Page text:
But when you think in terms of a rhythm section, Kenneth is the grease master. We came across him back in the 1970s in Lake Charles (Louisiana) and we were really impressed with him, and how tasteful he was, and he has got all of the chops, and has got character. That is what I look for. A lot of cats have chops, but to actually have an identity and have character, and to be able to play a song as if you’re telling a story, that is what it is really about, whatever your instrument is. When Kenneth went to New Orleans he started hanging out with drummer Johnny Vidacovich. That’s his buddy. And Kenny became the ‘other’ New Orleans drummer. I love Johnny, and I’m doing a gig with him and George Porter, Jr. in January.
Johnny Vidacovich is a hell of a drummer. And, George Porter is a hell of a bass player, original member of the Funky Meters and everything. And, on occasion I talk to George’s band mate in his group PBS, guitarist Brian Stoltz, who played with the Neville Brothers. He is another great Louisiana guitarist.
Cool. I love Brian.
I love going down to the New Orleans Jazzfest in the Spring, but I always seem to miss the day that you play there. For a while there it seemed that you always played the Thursday set of the festival.
Yeah, I did that a couple of times. We’ve been promoted up after playing there every year for the last 25 years. (Laughing) We are going to play on the first weekend of the festival this year, on Friday-April 22. And, we are going to cram in the Grant Street - Festival International de la Louisiane gig the next day in Lafayette. I also play with this Cajun jam band called Les Traiteurs. A ‘traiteur’ is a medicine man, or healer. And all the money goes to a benefit.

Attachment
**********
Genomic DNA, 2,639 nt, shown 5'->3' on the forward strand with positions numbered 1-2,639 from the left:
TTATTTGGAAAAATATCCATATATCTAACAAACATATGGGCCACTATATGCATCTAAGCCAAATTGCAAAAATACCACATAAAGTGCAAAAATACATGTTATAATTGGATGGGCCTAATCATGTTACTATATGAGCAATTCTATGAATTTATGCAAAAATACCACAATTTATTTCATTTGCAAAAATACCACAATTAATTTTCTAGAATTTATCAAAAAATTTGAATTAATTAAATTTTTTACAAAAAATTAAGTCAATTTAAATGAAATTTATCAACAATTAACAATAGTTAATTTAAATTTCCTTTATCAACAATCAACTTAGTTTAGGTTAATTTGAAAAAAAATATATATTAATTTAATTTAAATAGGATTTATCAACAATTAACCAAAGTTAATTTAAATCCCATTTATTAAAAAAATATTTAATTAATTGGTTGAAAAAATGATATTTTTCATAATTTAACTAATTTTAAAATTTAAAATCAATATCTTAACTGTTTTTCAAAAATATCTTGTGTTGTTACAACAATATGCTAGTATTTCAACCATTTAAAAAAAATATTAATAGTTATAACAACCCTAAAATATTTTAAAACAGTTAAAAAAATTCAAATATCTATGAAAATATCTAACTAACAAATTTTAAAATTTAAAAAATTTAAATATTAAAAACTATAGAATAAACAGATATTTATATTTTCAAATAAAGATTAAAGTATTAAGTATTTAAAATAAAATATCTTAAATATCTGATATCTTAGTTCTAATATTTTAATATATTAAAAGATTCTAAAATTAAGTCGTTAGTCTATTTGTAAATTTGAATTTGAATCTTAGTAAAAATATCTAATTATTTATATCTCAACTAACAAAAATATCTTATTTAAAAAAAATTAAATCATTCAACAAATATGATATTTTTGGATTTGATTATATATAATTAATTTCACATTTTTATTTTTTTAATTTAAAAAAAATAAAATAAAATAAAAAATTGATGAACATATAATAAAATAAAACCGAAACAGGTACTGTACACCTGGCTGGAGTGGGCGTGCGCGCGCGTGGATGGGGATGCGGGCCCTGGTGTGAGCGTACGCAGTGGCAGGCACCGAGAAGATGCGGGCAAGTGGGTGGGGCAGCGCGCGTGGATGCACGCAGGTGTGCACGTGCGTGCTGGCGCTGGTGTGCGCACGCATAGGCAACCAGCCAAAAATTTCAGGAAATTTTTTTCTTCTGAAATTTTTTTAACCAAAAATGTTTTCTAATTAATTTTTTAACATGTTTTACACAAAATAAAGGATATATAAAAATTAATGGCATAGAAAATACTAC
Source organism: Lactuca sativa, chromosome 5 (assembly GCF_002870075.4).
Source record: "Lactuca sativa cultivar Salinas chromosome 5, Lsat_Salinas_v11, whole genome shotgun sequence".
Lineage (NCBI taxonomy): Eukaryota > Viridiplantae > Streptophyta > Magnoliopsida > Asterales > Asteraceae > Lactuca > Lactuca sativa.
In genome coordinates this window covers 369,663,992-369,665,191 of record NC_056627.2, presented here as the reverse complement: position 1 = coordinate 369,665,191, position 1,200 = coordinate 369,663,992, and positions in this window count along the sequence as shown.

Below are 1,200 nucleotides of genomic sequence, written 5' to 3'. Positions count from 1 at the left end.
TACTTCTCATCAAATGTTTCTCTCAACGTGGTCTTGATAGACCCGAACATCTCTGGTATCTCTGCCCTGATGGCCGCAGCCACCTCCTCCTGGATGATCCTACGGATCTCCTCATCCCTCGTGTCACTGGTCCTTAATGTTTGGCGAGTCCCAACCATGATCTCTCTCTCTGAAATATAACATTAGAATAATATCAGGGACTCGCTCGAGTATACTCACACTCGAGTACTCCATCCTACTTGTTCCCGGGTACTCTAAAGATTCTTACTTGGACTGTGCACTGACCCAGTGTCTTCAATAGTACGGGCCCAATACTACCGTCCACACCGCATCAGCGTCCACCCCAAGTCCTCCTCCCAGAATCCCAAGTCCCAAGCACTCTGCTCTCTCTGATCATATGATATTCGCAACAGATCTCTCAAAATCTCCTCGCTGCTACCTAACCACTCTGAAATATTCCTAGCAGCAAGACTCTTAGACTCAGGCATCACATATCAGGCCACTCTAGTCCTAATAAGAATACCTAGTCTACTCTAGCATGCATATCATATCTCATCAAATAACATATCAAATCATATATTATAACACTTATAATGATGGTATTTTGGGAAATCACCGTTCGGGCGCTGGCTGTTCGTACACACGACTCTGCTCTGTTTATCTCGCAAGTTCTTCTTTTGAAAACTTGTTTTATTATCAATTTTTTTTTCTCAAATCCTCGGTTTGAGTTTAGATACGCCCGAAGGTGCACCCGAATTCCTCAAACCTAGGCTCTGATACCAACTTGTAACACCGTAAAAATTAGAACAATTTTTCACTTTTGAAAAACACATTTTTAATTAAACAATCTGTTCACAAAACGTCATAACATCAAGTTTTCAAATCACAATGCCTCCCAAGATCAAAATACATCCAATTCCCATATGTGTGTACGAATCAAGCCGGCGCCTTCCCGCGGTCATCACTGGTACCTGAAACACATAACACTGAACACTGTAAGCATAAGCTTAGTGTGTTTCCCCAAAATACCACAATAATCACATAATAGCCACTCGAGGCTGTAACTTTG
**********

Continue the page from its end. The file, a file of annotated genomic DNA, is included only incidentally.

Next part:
You are known for your innovative finger-style playing. Did you ever play with a pick?
Oh sure. Absolutely. But, the slide became the thing for me. We were talking earlier about all of the influences and styles, and I think it is possible to go in too many directions at once. And I think that bottleneck slide helped me to crystallize all of my influences, and helped to set me on my path. And, with songwriting as well.
Sonny, you played at Eric Clapton’s huge Crossroads Guitar Festival in Dallas last summer. I talked with JJ Cale just after that weekend and he said the great thing about that event was seeing all the other musicians backstage. In fact he talked about seeing you there.
Well, we did a gig together years ago in Montreal. So, he came up to me in Dallas and said, ‘Sonny, remember me? JJ Cale.’ I said, ‘Do I remember you? Are you kidding?’ I said, ‘The last time we played together was in Montreal.’ And I swear, I had just told someone that earlier in the day. I love him. It was just on and on and on. I had never met Steve Via. I finally got to meet Larry Carlton. We’ve had mutual friends for years. Alexander Dumble built the amps that we both use. And there were a lot of connections like that. And, there were other friends of mine there, like Jerry Douglas, and Vince Gill, Eric Johnson, and it was great to get to hang with them. And the setting, with all these other players there, it was just really cool. And Joe Satriani, I didn’t get to meet him there, but a week later I am in Europe playing this festival in northern Italy and G4 was playing, and we played earlier in the show, and he comes up to me and is super complimentary and a sweetheart of a guy, and I think that was really indicative of what happened that day.